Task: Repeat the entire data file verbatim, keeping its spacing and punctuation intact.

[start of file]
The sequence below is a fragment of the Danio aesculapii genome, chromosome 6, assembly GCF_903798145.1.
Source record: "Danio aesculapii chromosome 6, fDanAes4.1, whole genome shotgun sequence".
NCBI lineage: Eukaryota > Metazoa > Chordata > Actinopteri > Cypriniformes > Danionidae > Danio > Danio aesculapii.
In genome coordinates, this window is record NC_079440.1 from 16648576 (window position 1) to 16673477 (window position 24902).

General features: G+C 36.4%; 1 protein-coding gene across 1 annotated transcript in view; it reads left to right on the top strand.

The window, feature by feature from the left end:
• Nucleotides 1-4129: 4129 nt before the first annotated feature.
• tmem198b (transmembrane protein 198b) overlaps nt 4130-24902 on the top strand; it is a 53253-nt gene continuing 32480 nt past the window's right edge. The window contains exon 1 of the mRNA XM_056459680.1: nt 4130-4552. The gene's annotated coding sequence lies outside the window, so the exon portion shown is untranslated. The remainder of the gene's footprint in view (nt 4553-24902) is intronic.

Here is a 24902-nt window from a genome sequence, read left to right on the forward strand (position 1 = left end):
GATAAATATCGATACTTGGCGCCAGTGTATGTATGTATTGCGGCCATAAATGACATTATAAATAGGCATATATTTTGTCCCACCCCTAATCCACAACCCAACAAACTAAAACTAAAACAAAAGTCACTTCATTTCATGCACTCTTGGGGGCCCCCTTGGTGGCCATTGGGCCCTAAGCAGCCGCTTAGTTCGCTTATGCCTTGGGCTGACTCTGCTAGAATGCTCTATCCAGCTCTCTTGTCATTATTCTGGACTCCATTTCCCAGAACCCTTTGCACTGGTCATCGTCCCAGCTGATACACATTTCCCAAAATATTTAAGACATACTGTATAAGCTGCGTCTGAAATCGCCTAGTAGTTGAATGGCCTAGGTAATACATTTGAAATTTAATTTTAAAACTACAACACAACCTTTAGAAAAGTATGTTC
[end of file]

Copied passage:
The sequence below is a fragment of the Danio aesculapii genome, chromosome 6, assembly GCF_903798145.1.
Source record: "Danio aesculapii chromosome 6, fDanAes4.1, whole genome shotgun sequence".
NCBI lineage: Eukaryota > Metazoa > Chordata > Actinopteri > Cypriniformes > Danionidae > Danio > Danio aesculapii.
In genome coordinates, this window is record NC_079440.1 from 16648576 (window position 1) to 16673477 (window position 24902).

General features: G+C 36.4%; 1 protein-coding gene across 1 annotated transcript in view; it reads left to right on the top strand.

The window, feature by feature from the left end:
• Nucleotides 1-4129: 4129 nt before the first annotated feature.
• tmem198b (transmembrane protein 198b) overlaps nt 4130-24902 on the top strand; it is a 53253-nt gene continuing 32480 nt past the window's right edge. The window contains exon 1 of the mRNA XM_056459680.1: nt 4130-4552. The gene's annotated coding sequence lies outside the window, so the exon portion shown is untranslated. The remainder of the gene's footprint in view (nt 4553-24902) is intronic.

Here is a 24902-nt window from a genome sequence, read left to right on the forward strand (position 1 = left end):
GATAAATATCGATACTTGGCGCCAGTGTATGTATGTATTGCGGCCATAAATGACATTATAAATAGGCATATATTTTGTCCCACCCCTAATCCACAACCCAACAAACTAAAACTAAAACAAAAGTCACTTCATTTCATGCACTCTTGGGGGCCCCCTTGGTGGCCATTGGGCCCTAAGCAGCCGCTTAGTTCGCTTATGCCTTGGGCTGACTCTGCTAGAATGCTCTATCCAGCTCTCTTGTCATTATTCTGGACTCCATTTCCCAGAACCCTTTGCACTGGTCATCGTCCCAGCTGATACACATTTCCCAAAATATTTAAGACATACTGTATAAGCTGCGTCTGAAATCGCCTAGTAGTTGAATGGCCTAGGTAATACATTTGAAATTTAATTTTAAAACTACAACACAACCTTTAGAAAAGTATGTTC